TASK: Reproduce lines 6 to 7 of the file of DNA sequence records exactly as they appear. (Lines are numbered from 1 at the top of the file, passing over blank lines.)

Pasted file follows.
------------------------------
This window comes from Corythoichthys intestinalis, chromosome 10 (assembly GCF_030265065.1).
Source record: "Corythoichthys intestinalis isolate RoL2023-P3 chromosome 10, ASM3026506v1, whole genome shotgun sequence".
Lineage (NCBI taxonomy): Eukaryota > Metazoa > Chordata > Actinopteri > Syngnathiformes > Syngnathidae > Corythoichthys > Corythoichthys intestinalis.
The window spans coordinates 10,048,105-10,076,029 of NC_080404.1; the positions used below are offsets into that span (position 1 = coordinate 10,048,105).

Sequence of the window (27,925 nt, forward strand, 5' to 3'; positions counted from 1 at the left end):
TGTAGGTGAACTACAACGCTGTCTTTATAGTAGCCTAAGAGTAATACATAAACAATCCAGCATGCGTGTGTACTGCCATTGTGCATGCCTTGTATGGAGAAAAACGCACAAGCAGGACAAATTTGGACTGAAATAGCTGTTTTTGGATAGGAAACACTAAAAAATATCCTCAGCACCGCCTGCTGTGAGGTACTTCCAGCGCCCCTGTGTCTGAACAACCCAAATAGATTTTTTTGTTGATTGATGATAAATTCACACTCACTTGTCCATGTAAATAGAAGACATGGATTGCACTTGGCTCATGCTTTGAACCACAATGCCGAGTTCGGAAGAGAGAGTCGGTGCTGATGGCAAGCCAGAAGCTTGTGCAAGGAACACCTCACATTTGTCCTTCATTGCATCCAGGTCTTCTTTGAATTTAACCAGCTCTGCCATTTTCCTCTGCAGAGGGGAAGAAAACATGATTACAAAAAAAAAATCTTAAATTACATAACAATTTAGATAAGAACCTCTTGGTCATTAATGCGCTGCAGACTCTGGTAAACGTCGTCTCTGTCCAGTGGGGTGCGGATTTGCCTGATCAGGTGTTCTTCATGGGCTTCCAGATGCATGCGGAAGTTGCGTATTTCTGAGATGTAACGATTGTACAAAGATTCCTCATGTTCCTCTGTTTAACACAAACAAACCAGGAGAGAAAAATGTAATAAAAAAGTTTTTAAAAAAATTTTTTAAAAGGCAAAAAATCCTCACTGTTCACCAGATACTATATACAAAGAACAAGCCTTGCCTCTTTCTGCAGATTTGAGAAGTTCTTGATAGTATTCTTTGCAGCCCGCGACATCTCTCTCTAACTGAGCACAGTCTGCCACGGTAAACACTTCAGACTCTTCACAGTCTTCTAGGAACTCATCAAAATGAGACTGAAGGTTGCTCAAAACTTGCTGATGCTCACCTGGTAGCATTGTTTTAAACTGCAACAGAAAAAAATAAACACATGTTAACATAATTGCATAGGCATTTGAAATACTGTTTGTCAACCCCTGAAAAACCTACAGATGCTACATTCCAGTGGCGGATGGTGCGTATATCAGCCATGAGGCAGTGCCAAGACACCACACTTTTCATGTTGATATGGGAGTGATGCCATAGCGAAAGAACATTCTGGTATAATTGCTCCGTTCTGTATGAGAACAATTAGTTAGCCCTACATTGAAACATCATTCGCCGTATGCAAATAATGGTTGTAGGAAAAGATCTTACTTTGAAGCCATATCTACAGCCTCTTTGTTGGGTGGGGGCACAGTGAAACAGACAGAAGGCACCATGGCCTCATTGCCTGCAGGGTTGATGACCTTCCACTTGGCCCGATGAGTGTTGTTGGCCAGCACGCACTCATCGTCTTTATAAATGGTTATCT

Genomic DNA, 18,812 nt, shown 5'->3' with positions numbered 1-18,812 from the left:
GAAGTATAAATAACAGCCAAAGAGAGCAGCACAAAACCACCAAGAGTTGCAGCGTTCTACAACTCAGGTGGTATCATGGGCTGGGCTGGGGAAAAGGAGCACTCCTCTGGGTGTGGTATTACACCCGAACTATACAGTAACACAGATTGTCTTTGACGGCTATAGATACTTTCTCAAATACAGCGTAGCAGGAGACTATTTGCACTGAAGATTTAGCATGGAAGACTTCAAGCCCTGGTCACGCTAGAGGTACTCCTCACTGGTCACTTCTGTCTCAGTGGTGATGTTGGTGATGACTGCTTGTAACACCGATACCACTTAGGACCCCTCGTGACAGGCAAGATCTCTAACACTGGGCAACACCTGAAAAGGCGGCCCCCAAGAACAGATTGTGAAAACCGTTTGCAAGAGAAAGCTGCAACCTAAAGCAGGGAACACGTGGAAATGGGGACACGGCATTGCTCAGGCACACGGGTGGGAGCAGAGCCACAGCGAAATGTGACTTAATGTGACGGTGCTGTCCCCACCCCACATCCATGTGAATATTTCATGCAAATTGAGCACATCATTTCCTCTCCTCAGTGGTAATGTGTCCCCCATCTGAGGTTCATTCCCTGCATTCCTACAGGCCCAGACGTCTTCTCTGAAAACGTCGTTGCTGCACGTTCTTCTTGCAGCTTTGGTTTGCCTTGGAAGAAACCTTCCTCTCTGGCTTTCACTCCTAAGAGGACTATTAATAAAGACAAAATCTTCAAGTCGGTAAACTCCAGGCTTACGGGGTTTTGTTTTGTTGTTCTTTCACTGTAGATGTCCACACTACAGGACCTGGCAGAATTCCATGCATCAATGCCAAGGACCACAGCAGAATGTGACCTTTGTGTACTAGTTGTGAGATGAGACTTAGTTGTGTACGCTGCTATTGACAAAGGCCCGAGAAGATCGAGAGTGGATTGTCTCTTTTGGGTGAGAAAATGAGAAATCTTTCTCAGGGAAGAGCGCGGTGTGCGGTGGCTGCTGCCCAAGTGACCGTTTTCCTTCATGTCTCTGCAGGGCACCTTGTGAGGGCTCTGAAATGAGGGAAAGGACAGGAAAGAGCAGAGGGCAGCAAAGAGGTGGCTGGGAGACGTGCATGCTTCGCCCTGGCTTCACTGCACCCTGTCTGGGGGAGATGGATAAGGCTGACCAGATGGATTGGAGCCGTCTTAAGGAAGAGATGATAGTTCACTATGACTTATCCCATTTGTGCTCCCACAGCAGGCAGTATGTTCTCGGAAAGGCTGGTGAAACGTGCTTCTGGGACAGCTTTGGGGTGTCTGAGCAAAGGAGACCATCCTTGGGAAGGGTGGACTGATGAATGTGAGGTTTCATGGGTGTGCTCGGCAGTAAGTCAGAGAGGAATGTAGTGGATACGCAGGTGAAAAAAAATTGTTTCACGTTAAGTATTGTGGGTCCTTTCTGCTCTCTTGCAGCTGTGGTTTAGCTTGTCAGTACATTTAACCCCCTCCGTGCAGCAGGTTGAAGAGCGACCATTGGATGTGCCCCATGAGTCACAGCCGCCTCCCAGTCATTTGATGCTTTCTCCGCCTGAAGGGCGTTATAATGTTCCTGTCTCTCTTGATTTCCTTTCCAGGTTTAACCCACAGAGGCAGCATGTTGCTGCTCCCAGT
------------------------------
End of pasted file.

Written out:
TGTAGGTGAACTACAACGCTGTCTTTATAGTAGCCTAAGAGTAATACATAAACAATCCAGCATGCGTGTGTACTGCCATTGTGCATGCCTTGTATGGAGAAAAACGCACAAGCAGGACAAATTTGGACTGAAATAGCTGTTTTTGGATAGGAAACACTAAAAAATATCCTCAGCACCGCCTGCTGTGAGGTACTTCCAGCGCCCCTGTGTCTGAACAACCCAAATAGATTTTTTTGTTGATTGATGATAAATTCACACTCACTTGTCCATGTAAATAGAAGACATGGATTGCACTTGGCTCATGCTTTGAACCACAATGCCGAGTTCGGAAGAGAGAGTCGGTGCTGATGGCAAGCCAGAAGCTTGTGCAAGGAACACCTCACATTTGTCCTTCATTGCATCCAGGTCTTCTTTGAATTTAACCAGCTCTGCCATTTTCCTCTGCAGAGGGGAAGAAAACATGATTACAAAAAAAAAATCTTAAATTACATAACAATTTAGATAAGAACCTCTTGGTCATTAATGCGCTGCAGACTCTGGTAAACGTCGTCTCTGTCCAGTGGGGTGCGGATTTGCCTGATCAGGTGTTCTTCATGGGCTTCCAGATGCATGCGGAAGTTGCGTATTTCTGAGATGTAACGATTGTACAAAGATTCCTCATGTTCCTCTGTTTAACACAAACAAACCAGGAGAGAAAAATGTAATAAAAAAGTTTTTAAAAAAATTTTTTAAAAGGCAAAAAATCCTCACTGTTCACCAGATACTATATACAAAGAACAAGCCTTGCCTCTTTCTGCAGATTTGAGAAGTTCTTGATAGTATTCTTTGCAGCCCGCGACATCTCTCTCTAACTGAGCACAGTCTGCCACGGTAAACACTTCAGACTCTTCACAGTCTTCTAGGAACTCATCAAAATGAGACTGAAGGTTGCTCAAAACTTGCTGATGCTCACCTGGTAGCATTGTTTTAAACTGCAACAGAAAAAAATAAACACATGTTAACATAATTGCATAGGCATTTGAAATACTGTTTGTCAACCCCTGAAAAACCTACAGATGCTACATTCCAGTGGCGGATGGTGCGTATATCAGCCATGAGGCAGTGCCAAGACACCACACTTTTCATGTTGATATGGGAGTGATGCCATAGCGAAAGAACATTCTGGTATAATTGCTCCGTTCTGTATGAGAACAATTAGTTAGCCCTACATTGAAACATCATTCGCCGTATGCAAATAATGGTTGTAGGAAAAGATCTTACTTTGAAGCCATATCTACAGCCTCTTTGTTGGGTGGGGGCACAGTGAAACAGACAGAAGGCACCATGGCCTCATTGCCTGCAGGGTTGATGACCTTCCACTTGGCCCGATGAGTGTTGTTGGCCAGCACGCACTCATCGTCTTTATAAATGGTTATCT

Genomic DNA, 18,812 nt, shown 5'->3' with positions numbered 1-18,812 from the left: